Brexit deal agreed by British cabinet, but parliament's approval remains unlikely

Robin Pettitt • While May has managed to get her cabinet to support her leave deal, the underlying divisions remain.

British PM Theresa May
British PM Theresa May

When Theresa May emerged from a marathon five-hour cabinet meeting to announce that her cabinet had agreed to back the draft of a Brexit withdrawal agreement she said it was “the best that could be negotiated”. The decision paved the way for the publication of the text of the agreement, running to 585 pages.

But it has long been clear that any deal the prime minister would secure was always going to be too Leave for the “Remoaners” and too Remain for the “Brextremists” in the Conservative Party. Remoaners want all the EU benefits we currently enjoy, and Brextremists want none of the obligations. It echoes my daughter’s firm and unyielding declaration recently: “I don’t want to wear a coat, and I don’t want to be cold.” A deal that combines those two is simply not available (she wore the coat).

The inevitable consequence is that at some point there has to be a confrontation between those two stances. So far, it has been continuously postponed by keeping the details of a final deal as vague as possible. But with time inevitably running out, postponement was never a long-term solution.

Exactly what that confrontation will look like is as yet unknown, but considering how incompatible the positions of the two camps are someone will have to lose badly. It’s not impossible, if still unlikely, that the losers will feel sufficiently aggrieved to be compelled to leave the Conservative Party.

The impossibility of the task still facing May is illustrated by the fact that no one else wants her job right now. Despite extensive criticism of her approach to Brexit, none of the big beasts in the Brexit camp have overtly challenged her for the leadership, and the letters to the chair of the 1922 Committee are so far tantalisingly short of the magic 48 needed to trigger a challenge. If and when the number does reach 48 it is entirely likely that May would win a vote of confidence unless someone is willing to lead the charge as a would-be alternative leader – which seems unlikely given the nature of the job right now.

This strongly suggests that no one else thinks they could do better. In short, at the moment, it seems the Conservative Party is capable neither of supporting May nor ousting her.

Number crunching

While May has managed to get her cabinet to support her leave deal, the underlying divisions remain. Although the two sides of the debate in the Conservative Party are clearly miles apart, they at least seem to be fairly united on the view that the deal reached by May’s negotiating team presents an inferior position to what the UK has now as a full member of the EU. That is likely to make getting the deal through parliament extremely difficult.

As one of the Democratic Unionist Party’s (DUP) members of the Northern Ireland assembly, Peter Weir, wrote on Twitter: “Politics may be the art of the possible, but it is also the science of mathematics of votes.” Considering the combined hostility of the DUP, pro- and anti-Brexit Tory backbenchers, and a united opposition to the deal, the mathematics of votes are clearly very much against May.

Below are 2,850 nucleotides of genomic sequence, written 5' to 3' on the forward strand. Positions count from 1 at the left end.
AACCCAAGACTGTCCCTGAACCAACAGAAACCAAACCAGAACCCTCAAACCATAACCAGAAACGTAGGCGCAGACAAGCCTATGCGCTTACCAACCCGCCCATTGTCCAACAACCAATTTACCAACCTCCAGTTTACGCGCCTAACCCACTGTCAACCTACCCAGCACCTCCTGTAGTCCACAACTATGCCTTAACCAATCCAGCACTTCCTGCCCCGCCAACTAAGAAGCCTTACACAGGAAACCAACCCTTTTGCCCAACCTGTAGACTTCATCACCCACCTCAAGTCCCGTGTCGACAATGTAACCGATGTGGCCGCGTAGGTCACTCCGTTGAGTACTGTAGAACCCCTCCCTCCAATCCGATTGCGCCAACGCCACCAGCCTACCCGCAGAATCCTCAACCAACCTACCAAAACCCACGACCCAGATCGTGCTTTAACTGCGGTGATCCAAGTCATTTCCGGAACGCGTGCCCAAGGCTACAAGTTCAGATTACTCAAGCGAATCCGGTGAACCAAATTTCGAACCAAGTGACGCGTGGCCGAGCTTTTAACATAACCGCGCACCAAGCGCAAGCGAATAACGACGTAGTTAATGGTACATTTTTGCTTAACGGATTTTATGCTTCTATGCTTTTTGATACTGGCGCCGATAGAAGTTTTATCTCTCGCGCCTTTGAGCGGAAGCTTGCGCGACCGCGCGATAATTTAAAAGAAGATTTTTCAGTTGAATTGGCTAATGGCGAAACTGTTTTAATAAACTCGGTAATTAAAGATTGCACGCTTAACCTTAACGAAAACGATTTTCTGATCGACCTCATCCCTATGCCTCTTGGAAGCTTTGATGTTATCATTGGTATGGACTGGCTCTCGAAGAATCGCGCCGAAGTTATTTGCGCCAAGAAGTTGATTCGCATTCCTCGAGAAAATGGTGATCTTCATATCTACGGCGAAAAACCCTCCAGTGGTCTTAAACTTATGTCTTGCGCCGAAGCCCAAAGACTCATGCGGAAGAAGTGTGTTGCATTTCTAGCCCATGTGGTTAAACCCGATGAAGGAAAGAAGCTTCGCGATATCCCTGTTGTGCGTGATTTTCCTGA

In the very likely case that parliament rejects May’s deal, there are probably three broad scenarios that could play out.

First, May could go back to the 27 EU member states and try to get changes to the deal based on objections raised by MPs. Considering the unsquareable circle outlined above, that is unlikely to yield a solution.

Second, May could throw in the towel and let someone else have a go, or she could be ousted in a leadership challenge. What happens after that depends on who her successor ends up being. It’s unlikely that anyone else would be able to do any better. The problem here is not with May, but with the impossibility of the task.

Third, she could call an election, which Labour would support, generating the necessary parliamentary vote required under the Fixed Term Parliament Act. May would then campaign to get a democratic mandate for her deal. That didn’t work out so well in the 2017 election, but the difference is that now there is an actual deal on the table. The attraction of this option is that May’s own backbench critics, both pro- and anti-Brexit, would be forced to either support the deal or effectively campaign against their own party.

Under this scenario, Labour would also get the election it has been demanding and the “creative ambiguity” that has served the party well so far would come under intense pressure as it would have to decide what platform to campaign on. The Labour Party’s own fault lines might then be brought to the fore.

So, May has managed to push her deal through this most recent hurdle by getting cabinet approval. However, getting parliamentary support promises to be a far more traumatic and quite possibly unachievable task.

Robin Pettitt, Senior Lecturer in Comparative Politics, Kingston University

This article is republished from The Conversation under a Creative Commons license. Read the original article.

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